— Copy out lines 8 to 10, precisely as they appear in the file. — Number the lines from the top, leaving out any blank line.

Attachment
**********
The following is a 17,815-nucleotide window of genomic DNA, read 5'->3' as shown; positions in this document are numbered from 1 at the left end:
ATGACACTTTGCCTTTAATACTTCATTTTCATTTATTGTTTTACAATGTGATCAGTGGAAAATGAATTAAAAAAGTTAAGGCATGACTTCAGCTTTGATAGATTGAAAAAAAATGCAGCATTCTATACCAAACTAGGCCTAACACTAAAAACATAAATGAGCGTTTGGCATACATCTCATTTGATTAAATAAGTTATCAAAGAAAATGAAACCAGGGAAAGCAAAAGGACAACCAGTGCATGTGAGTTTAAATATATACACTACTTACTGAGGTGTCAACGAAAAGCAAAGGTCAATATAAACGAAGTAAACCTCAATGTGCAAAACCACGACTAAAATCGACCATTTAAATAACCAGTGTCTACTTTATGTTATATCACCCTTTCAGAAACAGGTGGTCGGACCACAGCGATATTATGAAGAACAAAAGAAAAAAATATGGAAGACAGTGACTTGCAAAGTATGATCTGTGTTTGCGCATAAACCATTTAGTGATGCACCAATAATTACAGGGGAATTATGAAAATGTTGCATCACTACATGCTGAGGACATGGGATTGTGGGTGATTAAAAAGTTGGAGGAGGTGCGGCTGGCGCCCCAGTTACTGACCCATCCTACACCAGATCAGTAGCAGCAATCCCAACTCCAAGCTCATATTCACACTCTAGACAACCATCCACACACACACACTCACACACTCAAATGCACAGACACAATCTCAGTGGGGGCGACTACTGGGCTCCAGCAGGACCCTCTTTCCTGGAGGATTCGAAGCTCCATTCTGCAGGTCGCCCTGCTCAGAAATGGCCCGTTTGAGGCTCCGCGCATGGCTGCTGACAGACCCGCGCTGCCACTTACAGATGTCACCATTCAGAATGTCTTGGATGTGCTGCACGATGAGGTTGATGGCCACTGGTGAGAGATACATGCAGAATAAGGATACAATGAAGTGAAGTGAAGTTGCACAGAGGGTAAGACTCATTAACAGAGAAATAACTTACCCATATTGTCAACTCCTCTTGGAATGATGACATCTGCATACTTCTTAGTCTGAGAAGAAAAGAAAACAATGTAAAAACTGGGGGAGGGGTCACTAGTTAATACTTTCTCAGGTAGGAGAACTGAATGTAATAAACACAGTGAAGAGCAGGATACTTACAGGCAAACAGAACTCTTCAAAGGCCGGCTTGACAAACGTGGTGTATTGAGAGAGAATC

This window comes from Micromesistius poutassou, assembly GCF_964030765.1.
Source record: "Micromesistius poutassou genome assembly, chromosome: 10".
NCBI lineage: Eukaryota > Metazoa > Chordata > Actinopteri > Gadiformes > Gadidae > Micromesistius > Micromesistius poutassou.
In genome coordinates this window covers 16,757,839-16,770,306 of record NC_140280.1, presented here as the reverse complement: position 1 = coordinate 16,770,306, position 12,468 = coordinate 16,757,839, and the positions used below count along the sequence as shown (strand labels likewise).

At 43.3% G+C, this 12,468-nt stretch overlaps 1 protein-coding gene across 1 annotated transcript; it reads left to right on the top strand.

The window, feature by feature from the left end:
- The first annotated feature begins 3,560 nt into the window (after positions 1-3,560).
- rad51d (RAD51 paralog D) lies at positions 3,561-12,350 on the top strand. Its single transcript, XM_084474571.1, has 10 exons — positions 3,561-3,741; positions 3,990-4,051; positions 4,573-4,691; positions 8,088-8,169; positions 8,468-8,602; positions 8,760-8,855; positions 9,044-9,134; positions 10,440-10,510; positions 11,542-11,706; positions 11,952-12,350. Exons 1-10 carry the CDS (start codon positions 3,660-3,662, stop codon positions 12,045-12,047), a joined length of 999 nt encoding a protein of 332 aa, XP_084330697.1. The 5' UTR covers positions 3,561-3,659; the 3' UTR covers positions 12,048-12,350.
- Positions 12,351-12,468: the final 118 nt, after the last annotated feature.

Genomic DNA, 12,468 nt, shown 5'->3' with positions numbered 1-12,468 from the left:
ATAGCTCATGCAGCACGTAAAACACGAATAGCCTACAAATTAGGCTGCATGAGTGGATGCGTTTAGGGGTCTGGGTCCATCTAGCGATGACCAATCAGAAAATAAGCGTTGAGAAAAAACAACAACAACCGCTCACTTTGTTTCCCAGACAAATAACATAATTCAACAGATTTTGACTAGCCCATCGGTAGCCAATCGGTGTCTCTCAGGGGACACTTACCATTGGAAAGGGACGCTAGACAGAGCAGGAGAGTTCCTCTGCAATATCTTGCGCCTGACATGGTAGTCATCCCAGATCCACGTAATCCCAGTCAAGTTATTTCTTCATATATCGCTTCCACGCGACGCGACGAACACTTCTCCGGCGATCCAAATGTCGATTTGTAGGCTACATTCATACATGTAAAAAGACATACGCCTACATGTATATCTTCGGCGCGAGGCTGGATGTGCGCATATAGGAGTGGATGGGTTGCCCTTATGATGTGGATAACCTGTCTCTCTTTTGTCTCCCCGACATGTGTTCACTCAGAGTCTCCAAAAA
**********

The window, feature by feature from the left end:
- The first annotated feature begins 3,560 nt into the window (after positions 1-3,560).
- rad51d (RAD51 paralog D) lies at positions 3,561-12,350 on the top strand. Its single transcript, XM_084474571.1, has 10 exons — positions 3,561-3,741; positions 3,990-4,051; positions 4,573-4,691; positions 8,088-8,169; positions 8,468-8,602; positions 8,760-8,855; positions 9,044-9,134; positions 10,440-10,510; positions 11,542-11,706; positions 11,952-12,350. Exons 1-10 carry the CDS (start codon positions 3,660-3,662, stop codon positions 12,045-12,047), a joined length of 999 nt encoding a protein of 332 aa, XP_084330697.1. The 5' UTR covers positions 3,561-3,659; the 3' UTR covers positions 12,048-12,350.